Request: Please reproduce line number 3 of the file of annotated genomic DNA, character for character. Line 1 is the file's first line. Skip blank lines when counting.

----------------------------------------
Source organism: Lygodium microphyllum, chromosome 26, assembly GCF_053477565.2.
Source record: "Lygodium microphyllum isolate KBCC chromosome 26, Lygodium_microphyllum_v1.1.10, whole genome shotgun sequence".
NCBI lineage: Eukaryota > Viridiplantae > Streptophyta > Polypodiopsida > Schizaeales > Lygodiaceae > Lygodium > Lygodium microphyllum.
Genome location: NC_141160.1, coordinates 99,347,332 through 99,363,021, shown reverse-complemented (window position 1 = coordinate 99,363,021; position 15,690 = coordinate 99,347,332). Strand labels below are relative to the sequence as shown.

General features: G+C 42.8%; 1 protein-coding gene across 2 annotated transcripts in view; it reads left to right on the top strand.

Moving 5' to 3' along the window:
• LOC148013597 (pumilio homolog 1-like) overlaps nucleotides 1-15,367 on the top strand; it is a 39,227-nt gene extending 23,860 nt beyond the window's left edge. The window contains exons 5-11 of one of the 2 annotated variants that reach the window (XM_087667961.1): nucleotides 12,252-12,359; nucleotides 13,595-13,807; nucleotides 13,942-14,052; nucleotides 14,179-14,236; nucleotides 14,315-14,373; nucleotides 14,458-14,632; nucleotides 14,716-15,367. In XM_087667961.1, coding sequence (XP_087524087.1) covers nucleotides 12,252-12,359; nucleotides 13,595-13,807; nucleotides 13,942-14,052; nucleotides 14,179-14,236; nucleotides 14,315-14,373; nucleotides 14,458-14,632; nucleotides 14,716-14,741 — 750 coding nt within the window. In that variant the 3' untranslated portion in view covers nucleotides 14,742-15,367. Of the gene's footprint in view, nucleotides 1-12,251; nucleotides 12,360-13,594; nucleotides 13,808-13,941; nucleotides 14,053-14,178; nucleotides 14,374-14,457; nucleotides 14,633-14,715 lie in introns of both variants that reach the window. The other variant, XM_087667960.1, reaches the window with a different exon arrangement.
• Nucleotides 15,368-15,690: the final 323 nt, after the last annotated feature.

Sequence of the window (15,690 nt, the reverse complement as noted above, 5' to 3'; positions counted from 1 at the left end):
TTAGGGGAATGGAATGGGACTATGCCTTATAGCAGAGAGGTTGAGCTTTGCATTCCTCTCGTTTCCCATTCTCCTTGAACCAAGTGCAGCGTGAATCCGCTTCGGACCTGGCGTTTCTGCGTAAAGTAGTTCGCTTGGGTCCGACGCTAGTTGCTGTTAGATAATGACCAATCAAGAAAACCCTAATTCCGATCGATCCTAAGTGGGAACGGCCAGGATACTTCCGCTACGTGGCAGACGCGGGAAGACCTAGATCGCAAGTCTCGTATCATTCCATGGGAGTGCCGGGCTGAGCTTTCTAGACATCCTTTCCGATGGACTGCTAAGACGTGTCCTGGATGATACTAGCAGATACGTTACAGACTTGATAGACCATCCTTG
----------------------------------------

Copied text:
NCBI lineage: Eukaryota > Viridiplantae > Streptophyta > Polypodiopsida > Schizaeales > Lygodiaceae > Lygodium > Lygodium microphyllum.